Critics question validity of Russia vote allowing Putin to remain in power until 2036

Vladimir Putin.
(Image credit: ALEXEY DRUZHININ/SPUTNIK/AFP via Getty Images)

Russian voters on Wednesday approved constitutional amendments that will allow President Vladimir Putin to remain in power until 2036, which would make him the Kremlin's longest-serving leader since Soviet dictator Josef Stalin. The 67-year-old Putin has governed the country since 1999, alternating between the position of prime minister and the presidency.

Putin's current term is up in 2024, but it became clear he wasn't going when he proposed the constitutional changes in January. Russia's parliament would have been able to cement the law allowing him to run — and almost certainly win — two more times, but Putin sought to show his broad public support with a vote that was initially delayed because of the coronavirus pandemic before it eventually began last week.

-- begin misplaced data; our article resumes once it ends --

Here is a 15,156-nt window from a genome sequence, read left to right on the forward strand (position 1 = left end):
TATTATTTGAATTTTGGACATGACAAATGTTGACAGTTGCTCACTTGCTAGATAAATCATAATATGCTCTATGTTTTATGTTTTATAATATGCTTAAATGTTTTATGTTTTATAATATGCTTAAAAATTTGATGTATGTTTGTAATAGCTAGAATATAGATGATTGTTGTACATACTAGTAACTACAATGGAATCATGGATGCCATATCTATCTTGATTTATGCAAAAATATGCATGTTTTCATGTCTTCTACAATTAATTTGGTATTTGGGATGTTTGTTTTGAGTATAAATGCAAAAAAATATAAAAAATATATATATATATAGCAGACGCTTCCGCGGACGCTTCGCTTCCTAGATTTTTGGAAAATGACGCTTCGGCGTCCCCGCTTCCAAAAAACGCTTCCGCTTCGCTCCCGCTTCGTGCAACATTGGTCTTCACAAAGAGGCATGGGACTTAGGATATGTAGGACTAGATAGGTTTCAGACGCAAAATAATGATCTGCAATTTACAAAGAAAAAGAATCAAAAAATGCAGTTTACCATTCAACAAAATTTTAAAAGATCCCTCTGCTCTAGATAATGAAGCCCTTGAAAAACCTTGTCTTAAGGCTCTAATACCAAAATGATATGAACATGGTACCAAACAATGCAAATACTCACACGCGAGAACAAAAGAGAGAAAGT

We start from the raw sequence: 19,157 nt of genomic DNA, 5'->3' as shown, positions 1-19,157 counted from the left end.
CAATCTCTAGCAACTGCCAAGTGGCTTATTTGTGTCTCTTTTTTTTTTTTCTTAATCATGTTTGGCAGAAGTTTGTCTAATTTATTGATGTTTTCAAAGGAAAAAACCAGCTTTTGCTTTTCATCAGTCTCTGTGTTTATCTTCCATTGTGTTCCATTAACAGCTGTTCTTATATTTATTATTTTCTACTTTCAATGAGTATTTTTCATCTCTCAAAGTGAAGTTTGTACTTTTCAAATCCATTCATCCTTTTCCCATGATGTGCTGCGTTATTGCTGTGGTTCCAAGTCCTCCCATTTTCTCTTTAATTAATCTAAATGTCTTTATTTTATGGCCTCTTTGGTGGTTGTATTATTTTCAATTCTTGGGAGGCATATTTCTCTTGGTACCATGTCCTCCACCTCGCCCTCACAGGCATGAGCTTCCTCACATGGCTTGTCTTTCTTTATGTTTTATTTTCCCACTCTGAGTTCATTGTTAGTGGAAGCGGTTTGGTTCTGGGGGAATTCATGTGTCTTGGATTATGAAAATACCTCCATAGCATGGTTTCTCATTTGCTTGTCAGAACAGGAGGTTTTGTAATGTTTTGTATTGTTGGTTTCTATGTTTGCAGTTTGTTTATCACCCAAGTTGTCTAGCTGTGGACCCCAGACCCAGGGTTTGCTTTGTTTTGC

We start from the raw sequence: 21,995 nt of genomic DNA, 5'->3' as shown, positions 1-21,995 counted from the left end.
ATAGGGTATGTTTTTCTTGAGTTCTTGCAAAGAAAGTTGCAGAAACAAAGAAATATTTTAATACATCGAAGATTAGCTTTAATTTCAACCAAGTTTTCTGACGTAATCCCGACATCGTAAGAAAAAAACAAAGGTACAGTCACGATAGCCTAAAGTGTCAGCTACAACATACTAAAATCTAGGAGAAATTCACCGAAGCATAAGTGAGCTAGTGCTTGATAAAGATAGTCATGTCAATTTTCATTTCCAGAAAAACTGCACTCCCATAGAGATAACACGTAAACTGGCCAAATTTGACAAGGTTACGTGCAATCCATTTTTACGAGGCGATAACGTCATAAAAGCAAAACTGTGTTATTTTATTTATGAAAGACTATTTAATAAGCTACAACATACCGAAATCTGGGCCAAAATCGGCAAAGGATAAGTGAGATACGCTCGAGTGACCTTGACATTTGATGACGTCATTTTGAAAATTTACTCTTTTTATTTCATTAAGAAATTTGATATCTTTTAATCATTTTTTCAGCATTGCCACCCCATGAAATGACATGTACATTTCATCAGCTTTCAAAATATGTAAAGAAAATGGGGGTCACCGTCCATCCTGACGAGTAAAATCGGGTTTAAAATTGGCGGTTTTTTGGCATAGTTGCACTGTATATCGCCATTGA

He seemed to prove his point after election officials declared the vote over with just 15 percent of precincts counted because 71 percent of the participants responded in favor of the amendments. But the Kremlin's critics, perhaps unsurprisingly, think there's something fishy about the results — journalists and activists said they were able to vote online and in person, while neighboring regions in Siberia reported wildly different turnout numbers. "These differences can be explained only by forcing people to vote in certain areas or by rigging," the Golos monitoring group said.

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Activists even conducted their own exit polls, which told quite a different story and suggested a majority of voters actually voted against the proposal. Read more at The Associated Press. Tim O'Donnell

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Tim O'Donnell

Tim is a staff writer at The Week and has contributed to Bedford and Bowery and The New York Transatlantic. He is a graduate of Occidental College and NYU's journalism school. Tim enjoys writing about baseball, Europe, and extinct megafauna. He lives in New York City.